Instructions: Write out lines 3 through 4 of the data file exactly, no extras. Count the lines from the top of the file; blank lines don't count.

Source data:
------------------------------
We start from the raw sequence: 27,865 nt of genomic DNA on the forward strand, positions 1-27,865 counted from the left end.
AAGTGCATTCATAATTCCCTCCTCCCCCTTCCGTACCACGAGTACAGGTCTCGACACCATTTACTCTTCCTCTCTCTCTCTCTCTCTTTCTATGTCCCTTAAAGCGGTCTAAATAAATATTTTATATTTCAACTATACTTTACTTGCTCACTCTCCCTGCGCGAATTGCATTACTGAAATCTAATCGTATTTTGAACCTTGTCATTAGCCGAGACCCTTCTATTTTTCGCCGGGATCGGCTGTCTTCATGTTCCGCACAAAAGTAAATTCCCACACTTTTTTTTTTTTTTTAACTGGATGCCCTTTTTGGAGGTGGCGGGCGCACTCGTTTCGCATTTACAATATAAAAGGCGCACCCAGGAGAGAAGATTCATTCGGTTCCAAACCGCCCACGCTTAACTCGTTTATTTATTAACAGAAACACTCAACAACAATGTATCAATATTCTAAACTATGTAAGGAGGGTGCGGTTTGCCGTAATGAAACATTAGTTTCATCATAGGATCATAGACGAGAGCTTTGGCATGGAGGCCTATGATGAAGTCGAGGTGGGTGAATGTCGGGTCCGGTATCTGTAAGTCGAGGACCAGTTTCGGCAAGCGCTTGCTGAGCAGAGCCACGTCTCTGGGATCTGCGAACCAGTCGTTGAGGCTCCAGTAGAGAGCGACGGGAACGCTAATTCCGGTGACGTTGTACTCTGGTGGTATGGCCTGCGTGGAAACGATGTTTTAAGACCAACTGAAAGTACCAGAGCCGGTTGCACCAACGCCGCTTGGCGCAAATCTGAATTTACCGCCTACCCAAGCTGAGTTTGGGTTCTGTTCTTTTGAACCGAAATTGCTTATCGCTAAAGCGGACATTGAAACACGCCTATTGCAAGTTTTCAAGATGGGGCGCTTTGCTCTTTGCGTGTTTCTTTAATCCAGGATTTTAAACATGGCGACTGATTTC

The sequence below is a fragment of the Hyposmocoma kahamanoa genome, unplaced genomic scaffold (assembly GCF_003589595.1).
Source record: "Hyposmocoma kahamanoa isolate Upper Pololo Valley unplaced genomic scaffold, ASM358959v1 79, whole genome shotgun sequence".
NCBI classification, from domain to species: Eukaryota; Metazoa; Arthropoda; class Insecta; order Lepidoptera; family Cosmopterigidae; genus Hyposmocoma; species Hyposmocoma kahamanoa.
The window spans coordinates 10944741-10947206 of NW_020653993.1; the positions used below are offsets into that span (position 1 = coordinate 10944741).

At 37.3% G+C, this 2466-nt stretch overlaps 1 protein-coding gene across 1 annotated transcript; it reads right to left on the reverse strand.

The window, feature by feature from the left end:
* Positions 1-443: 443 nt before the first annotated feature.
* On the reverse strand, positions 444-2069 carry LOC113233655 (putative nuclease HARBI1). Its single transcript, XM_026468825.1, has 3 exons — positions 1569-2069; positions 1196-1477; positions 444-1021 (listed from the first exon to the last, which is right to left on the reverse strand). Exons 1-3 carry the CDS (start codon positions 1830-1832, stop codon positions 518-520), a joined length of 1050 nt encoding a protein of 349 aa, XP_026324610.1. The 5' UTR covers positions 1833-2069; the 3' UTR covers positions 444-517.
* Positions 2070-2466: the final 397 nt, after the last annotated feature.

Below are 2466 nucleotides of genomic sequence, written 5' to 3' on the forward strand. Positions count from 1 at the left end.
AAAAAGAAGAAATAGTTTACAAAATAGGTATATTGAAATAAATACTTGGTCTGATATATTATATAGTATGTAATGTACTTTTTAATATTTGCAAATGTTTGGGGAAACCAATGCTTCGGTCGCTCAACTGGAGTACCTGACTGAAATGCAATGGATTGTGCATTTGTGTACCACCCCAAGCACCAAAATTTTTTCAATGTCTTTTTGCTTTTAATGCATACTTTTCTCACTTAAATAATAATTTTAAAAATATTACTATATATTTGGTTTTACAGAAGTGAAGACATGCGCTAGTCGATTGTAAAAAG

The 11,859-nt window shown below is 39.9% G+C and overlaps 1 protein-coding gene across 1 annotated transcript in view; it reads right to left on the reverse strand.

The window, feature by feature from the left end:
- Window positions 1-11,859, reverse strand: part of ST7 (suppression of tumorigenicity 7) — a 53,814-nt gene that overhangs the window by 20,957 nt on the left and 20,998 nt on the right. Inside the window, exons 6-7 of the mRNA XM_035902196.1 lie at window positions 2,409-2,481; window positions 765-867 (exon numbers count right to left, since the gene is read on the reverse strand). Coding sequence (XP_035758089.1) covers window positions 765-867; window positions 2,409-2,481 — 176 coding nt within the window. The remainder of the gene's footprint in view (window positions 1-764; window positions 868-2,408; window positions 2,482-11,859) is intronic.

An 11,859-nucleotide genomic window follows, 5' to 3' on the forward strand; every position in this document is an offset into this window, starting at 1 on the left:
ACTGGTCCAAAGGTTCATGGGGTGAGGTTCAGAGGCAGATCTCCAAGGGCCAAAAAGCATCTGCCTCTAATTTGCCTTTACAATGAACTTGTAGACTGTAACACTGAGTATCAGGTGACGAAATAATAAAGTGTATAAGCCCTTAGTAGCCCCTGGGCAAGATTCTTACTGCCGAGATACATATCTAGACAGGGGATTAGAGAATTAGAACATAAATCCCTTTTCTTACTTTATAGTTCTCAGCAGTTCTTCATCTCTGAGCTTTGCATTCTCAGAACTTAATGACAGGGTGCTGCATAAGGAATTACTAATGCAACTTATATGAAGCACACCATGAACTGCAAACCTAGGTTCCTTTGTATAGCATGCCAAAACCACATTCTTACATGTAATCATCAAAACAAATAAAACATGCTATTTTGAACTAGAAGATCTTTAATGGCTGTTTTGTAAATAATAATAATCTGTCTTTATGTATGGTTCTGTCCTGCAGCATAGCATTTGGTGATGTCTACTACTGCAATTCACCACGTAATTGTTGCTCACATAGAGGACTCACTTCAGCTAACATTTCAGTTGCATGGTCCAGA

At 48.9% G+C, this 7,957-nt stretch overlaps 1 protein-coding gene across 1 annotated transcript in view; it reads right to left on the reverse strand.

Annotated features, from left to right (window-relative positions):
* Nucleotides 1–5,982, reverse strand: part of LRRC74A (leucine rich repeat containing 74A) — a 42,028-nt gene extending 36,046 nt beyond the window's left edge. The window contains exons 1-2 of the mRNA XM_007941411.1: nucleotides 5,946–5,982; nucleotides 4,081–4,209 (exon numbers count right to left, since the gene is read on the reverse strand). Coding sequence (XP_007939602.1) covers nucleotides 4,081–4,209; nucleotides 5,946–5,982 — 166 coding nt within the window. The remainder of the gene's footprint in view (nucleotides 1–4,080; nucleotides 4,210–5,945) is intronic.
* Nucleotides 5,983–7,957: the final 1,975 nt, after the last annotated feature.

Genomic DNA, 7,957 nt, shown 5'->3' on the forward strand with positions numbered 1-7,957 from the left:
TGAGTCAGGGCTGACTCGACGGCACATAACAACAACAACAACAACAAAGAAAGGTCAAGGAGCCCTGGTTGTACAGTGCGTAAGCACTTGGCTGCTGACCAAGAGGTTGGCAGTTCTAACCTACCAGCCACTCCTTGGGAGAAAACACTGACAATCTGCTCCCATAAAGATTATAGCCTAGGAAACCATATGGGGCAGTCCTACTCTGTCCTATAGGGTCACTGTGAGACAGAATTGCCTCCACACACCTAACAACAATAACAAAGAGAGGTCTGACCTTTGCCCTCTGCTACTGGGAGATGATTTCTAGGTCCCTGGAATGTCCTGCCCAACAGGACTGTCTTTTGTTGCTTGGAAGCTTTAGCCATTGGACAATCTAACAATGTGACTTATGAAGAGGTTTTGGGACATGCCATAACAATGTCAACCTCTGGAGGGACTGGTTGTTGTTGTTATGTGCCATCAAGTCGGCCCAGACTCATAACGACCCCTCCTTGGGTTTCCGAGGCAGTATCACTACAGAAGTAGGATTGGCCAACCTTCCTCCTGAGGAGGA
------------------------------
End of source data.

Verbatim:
The sequence below is a fragment of the Hyposmocoma kahamanoa genome, unplaced genomic scaffold (assembly GCF_003589595.1).
Source record: "Hyposmocoma kahamanoa isolate Upper Pololo Valley unplaced genomic scaffold, ASM358959v1 79, whole genome shotgun sequence".